2010-10-21T02:05:14-04:00 2014-04-17T17:48:52-04:00

Talking Grime with Joseph 'JP' Patterson

When it comes to Grime, there are few people more knowledgeable than Joseph 'JP' Patterson a.k.a The Hoods Journalist. Vanessa Laker caught up the with grime specialist and up and coming media mogul, to discuss one of the UK's most flourishing genres...

EM: The UK urban scene has really taken off in the mainstream over the last couple of years and a lot of home-grown acts are dominating the charts. What affect do you think this boom will have on grime music?

JP: Well, to be honest, 'real' grime music still has a long way to go before the mainstream pay full attention to it and really get what the artists lyrically have to say, as they do for example (with) pop music. But slowly and surely, we're getting there.

EM: A lot of the mainstream grime artists have switched up their sound since finding success and can be considered more pop than grime. How does this transition affect underground grime MCs who are keen to break into a mainstream audience?

JP: I'll be honest with you, there are a lot of grime MCs out there that really want to become the next Dizzee Rascal and Tinchy Stryder by making that pop/grime music, but there are also many of them who say that they'll remain quite underground and wouldn't dream of going down that mainstream/pop route. It's a sticky subject, that one.

EM: Tinie Tempah's 'Pass Out' was a song that appealed to the underground, just as much as it appealed to the mainstream. Bridging the gap and solidifying the genre's strength. How important is Tinie Tempah's career and presence in the scene?

JP: Yeah, I was going to mention Tinie Tempah in the last answer actually. When Tinie came with 'Pass Out', I'm sure it shocked a lot of people when it went to number one. It proved to all those grime MCs out there that decided to make pop music that they didn't (and) don't need to make that sort of music. 'Pass Out' was definitely one of those breakthrough records.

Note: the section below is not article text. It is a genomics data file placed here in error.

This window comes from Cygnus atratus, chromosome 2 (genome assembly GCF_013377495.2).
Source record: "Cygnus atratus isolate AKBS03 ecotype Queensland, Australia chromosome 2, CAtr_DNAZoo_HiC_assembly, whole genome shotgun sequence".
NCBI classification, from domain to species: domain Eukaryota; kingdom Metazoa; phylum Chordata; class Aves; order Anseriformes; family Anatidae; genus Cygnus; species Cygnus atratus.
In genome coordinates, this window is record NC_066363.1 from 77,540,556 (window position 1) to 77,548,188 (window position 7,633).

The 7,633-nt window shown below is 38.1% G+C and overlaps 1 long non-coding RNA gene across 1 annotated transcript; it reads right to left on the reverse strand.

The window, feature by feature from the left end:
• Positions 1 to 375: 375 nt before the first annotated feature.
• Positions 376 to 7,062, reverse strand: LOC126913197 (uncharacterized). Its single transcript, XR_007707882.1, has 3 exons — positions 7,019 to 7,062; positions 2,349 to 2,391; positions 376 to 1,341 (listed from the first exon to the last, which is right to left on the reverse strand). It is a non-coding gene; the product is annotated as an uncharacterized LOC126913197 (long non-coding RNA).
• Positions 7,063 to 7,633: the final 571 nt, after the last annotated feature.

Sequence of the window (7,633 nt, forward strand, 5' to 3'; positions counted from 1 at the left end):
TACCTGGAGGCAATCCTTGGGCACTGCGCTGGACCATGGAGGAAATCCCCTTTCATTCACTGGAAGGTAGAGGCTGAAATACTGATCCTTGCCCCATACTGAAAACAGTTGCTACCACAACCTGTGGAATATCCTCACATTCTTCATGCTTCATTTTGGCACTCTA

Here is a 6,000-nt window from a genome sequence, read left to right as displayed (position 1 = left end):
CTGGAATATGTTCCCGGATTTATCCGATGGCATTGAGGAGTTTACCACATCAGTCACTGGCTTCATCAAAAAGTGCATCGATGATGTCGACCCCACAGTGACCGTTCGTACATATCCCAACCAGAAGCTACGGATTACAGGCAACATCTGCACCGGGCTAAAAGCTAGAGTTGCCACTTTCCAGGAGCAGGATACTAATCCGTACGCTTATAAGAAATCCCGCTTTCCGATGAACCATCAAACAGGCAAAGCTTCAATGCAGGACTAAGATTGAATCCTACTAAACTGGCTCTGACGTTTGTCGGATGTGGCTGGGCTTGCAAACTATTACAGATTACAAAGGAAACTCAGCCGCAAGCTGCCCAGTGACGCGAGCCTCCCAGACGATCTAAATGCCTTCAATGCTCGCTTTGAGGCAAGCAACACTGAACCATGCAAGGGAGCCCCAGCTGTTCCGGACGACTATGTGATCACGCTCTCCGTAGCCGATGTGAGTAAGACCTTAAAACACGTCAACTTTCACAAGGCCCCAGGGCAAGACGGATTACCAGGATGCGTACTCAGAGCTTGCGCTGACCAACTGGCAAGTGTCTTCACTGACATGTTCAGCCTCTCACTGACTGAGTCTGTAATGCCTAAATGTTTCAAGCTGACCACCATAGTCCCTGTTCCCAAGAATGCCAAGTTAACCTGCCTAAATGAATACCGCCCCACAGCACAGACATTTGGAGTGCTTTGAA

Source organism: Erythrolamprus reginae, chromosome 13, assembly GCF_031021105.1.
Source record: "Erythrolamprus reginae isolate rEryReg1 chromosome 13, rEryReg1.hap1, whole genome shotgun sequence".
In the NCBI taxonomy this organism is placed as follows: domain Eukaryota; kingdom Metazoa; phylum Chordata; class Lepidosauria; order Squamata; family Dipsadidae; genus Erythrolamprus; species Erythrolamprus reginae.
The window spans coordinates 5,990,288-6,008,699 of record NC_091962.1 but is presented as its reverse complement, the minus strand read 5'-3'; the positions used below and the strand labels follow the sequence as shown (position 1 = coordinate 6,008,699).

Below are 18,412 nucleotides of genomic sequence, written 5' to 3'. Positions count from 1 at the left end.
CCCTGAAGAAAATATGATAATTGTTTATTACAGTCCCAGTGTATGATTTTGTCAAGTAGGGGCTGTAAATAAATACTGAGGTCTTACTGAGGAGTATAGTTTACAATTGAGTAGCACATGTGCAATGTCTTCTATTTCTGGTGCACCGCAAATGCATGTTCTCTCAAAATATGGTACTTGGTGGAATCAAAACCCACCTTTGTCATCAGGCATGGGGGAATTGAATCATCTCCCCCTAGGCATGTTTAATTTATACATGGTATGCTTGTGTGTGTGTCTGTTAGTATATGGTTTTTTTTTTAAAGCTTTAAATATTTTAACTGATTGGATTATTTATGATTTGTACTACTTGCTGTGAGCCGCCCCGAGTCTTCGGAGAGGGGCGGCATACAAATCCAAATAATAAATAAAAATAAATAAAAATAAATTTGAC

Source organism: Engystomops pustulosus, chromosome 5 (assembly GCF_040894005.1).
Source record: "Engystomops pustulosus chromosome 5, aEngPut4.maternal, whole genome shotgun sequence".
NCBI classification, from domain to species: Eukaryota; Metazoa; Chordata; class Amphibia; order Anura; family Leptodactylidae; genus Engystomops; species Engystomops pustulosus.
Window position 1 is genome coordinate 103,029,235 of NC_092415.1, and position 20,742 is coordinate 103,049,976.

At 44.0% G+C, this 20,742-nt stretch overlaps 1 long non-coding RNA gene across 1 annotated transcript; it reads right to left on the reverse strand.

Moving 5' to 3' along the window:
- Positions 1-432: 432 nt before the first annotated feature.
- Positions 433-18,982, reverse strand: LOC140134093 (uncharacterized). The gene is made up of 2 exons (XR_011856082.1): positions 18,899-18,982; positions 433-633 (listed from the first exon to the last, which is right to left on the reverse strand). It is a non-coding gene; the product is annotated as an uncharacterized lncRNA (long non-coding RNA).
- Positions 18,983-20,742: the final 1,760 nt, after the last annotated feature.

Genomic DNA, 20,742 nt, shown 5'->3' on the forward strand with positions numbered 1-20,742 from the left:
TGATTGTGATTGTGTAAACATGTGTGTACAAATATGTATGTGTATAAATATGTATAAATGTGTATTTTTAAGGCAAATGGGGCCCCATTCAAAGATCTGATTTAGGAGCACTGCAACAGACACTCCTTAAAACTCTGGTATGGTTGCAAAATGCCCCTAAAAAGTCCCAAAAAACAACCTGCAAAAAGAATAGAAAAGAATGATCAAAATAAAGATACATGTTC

EM: Dizzee Rascal is often described as the 'UK Jay-Z'. He was the first to really put the scene on the map and his success speaks for itself. Even though Dizzee stopped making grime music a few years ago, is he still influential and significant to the current grime scene?

JP: Dizzee Rascal will always be respected as the person that took grime to the masses, but his lack of love for grime has been disheartening to many of his old grime fans, to say the least. The only association that Dizzee still has with grime these days is those featured on his record label, Dirtee Stank. The Newham Generals are certainly repping Dizzee's corner when it comes to grime music. I think it would be great to see Dizzee release a 100% grime track for the mainstream, as if it were a pop/electro one, it would be a landmark occasion!